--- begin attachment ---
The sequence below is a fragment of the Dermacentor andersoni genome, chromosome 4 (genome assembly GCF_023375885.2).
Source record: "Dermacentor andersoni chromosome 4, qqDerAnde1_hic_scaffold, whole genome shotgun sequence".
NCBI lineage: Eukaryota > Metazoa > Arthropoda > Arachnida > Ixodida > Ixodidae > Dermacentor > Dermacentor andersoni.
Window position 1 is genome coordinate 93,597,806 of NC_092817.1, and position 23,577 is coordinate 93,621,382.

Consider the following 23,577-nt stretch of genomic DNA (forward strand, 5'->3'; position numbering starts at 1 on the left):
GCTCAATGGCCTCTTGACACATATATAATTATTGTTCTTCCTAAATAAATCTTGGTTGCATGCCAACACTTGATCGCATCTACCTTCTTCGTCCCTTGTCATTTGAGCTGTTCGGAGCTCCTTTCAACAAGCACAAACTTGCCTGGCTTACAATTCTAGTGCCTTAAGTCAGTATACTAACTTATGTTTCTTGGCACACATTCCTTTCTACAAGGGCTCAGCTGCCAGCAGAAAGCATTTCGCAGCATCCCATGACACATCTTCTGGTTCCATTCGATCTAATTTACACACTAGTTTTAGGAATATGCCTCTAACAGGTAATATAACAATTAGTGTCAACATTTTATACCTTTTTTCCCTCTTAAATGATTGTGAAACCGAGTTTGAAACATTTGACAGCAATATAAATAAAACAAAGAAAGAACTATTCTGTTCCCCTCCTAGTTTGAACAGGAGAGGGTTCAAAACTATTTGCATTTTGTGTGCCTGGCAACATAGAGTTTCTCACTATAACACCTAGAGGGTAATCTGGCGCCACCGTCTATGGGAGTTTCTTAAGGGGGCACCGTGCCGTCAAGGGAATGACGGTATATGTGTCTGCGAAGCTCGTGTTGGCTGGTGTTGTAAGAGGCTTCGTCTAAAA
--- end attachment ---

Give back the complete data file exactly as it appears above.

The sequence below is a fragment of the Dermacentor andersoni genome, chromosome 4 (genome assembly GCF_023375885.2).
Source record: "Dermacentor andersoni chromosome 4, qqDerAnde1_hic_scaffold, whole genome shotgun sequence".
NCBI lineage: Eukaryota > Metazoa > Arthropoda > Arachnida > Ixodida > Ixodidae > Dermacentor > Dermacentor andersoni.
Window position 1 is genome coordinate 93,597,806 of NC_092817.1, and position 23,577 is coordinate 93,621,382.

Consider the following 23,577-nt stretch of genomic DNA (forward strand, 5'->3'; position numbering starts at 1 on the left):
GCTCAATGGCCTCTTGACACATATATAATTATTGTTCTTCCTAAATAAATCTTGGTTGCATGCCAACACTTGATCGCATCTACCTTCTTCGTCCCTTGTCATTTGAGCTGTTCGGAGCTCCTTTCAACAAGCACAAACTTGCCTGGCTTACAATTCTAGTGCCTTAAGTCAGTATACTAACTTATGTTTCTTGGCACACATTCCTTTCTACAAGGGCTCAGCTGCCAGCAGAAAGCATTTCGCAGCATCCCATGACACATCTTCTGGTTCCATTCGATCTAATTTACACACTAGTTTTAGGAATATGCCTCTAACAGGTAATATAACAATTAGTGTCAACATTTTATACCTTTTTTCCCTCTTAAATGATTGTGAAACCGAGTTTGAAACATTTGACAGCAATATAAATAAAACAAAGAAAGAACTATTCTGTTCCCCTCCTAGTTTGAACAGGAGAGGGTTCAAAACTATTTGCATTTTGTGTGCCTGGCAACATAGAGTTTCTCACTATAACACCTAGAGGGTAATCTGGCGCCACCGTCTATGGGAGTTTCTTAAGGGGGCACCGTGCCGTCAAGGGAATGACGGTATATGTGTCTGCGAAGCTCGTGTTGGCTGGTGTTGTAAGAGGCTTCGTCTAAAA